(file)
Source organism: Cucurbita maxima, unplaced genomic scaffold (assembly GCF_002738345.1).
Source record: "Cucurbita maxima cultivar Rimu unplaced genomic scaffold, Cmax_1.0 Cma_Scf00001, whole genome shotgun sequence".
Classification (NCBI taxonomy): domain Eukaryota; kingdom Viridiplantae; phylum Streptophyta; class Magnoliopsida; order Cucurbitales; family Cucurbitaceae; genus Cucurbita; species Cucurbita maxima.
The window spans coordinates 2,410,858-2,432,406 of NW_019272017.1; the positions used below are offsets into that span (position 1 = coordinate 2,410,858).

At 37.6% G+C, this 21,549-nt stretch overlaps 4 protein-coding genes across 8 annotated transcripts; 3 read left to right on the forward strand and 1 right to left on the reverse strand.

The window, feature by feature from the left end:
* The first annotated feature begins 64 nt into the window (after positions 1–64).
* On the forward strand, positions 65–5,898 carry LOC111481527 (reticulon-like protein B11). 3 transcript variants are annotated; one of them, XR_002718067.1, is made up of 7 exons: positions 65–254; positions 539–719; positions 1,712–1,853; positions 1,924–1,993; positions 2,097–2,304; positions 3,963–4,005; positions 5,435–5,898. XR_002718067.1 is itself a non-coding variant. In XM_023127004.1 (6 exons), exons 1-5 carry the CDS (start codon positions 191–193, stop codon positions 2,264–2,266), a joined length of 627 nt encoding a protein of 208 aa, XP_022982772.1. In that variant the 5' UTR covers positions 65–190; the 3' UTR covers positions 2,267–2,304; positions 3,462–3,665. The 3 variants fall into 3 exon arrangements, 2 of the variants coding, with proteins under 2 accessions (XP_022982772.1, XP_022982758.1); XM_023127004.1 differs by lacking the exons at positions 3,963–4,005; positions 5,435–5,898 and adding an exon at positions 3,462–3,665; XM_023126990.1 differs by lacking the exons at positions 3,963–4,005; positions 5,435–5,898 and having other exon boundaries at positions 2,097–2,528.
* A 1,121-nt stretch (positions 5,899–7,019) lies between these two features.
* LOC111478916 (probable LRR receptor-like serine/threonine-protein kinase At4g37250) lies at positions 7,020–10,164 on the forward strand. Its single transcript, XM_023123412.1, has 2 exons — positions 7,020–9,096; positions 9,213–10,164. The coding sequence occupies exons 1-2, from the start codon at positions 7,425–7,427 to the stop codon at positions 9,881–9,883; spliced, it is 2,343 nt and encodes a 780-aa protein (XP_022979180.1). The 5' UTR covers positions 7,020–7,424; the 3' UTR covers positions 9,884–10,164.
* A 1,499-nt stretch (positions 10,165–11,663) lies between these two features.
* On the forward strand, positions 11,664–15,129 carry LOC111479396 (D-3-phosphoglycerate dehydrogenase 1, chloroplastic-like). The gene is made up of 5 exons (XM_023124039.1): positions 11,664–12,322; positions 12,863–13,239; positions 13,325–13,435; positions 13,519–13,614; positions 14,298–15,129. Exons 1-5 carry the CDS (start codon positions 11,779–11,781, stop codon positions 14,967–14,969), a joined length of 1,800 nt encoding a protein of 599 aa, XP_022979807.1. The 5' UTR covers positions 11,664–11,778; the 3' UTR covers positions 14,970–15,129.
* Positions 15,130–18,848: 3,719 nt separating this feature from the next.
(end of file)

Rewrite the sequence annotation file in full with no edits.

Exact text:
Source organism: Cucurbita maxima, unplaced genomic scaffold (assembly GCF_002738345.1).
Source record: "Cucurbita maxima cultivar Rimu unplaced genomic scaffold, Cmax_1.0 Cma_Scf00001, whole genome shotgun sequence".
Classification (NCBI taxonomy): domain Eukaryota; kingdom Viridiplantae; phylum Streptophyta; class Magnoliopsida; order Cucurbitales; family Cucurbitaceae; genus Cucurbita; species Cucurbita maxima.
The window spans coordinates 2,410,858-2,432,406 of NW_019272017.1; the positions used below are offsets into that span (position 1 = coordinate 2,410,858).

At 37.6% G+C, this 21,549-nt stretch overlaps 4 protein-coding genes across 8 annotated transcripts; 3 read left to right on the forward strand and 1 right to left on the reverse strand.

The window, feature by feature from the left end:
* The first annotated feature begins 64 nt into the window (after positions 1–64).
* On the forward strand, positions 65–5,898 carry LOC111481527 (reticulon-like protein B11). 3 transcript variants are annotated; one of them, XR_002718067.1, is made up of 7 exons: positions 65–254; positions 539–719; positions 1,712–1,853; positions 1,924–1,993; positions 2,097–2,304; positions 3,963–4,005; positions 5,435–5,898. XR_002718067.1 is itself a non-coding variant. In XM_023127004.1 (6 exons), exons 1-5 carry the CDS (start codon positions 191–193, stop codon positions 2,264–2,266), a joined length of 627 nt encoding a protein of 208 aa, XP_022982772.1. In that variant the 5' UTR covers positions 65–190; the 3' UTR covers positions 2,267–2,304; positions 3,462–3,665. The 3 variants fall into 3 exon arrangements, 2 of the variants coding, with proteins under 2 accessions (XP_022982772.1, XP_022982758.1); XM_023127004.1 differs by lacking the exons at positions 3,963–4,005; positions 5,435–5,898 and adding an exon at positions 3,462–3,665; XM_023126990.1 differs by lacking the exons at positions 3,963–4,005; positions 5,435–5,898 and having other exon boundaries at positions 2,097–2,528.
* A 1,121-nt stretch (positions 5,899–7,019) lies between these two features.
* LOC111478916 (probable LRR receptor-like serine/threonine-protein kinase At4g37250) lies at positions 7,020–10,164 on the forward strand. Its single transcript, XM_023123412.1, has 2 exons — positions 7,020–9,096; positions 9,213–10,164. The coding sequence occupies exons 1-2, from the start codon at positions 7,425–7,427 to the stop codon at positions 9,881–9,883; spliced, it is 2,343 nt and encodes a 780-aa protein (XP_022979180.1). The 5' UTR covers positions 7,020–7,424; the 3' UTR covers positions 9,884–10,164.
* A 1,499-nt stretch (positions 10,165–11,663) lies between these two features.
* On the forward strand, positions 11,664–15,129 carry LOC111479396 (D-3-phosphoglycerate dehydrogenase 1, chloroplastic-like). The gene is made up of 5 exons (XM_023124039.1): positions 11,664–12,322; positions 12,863–13,239; positions 13,325–13,435; positions 13,519–13,614; positions 14,298–15,129. Exons 1-5 carry the CDS (start codon positions 11,779–11,781, stop codon positions 14,967–14,969), a joined length of 1,800 nt encoding a protein of 599 aa, XP_022979807.1. The 5' UTR covers positions 11,664–11,778; the 3' UTR covers positions 14,970–15,129.
* Positions 15,130–18,848: 3,719 nt separating this feature from the next.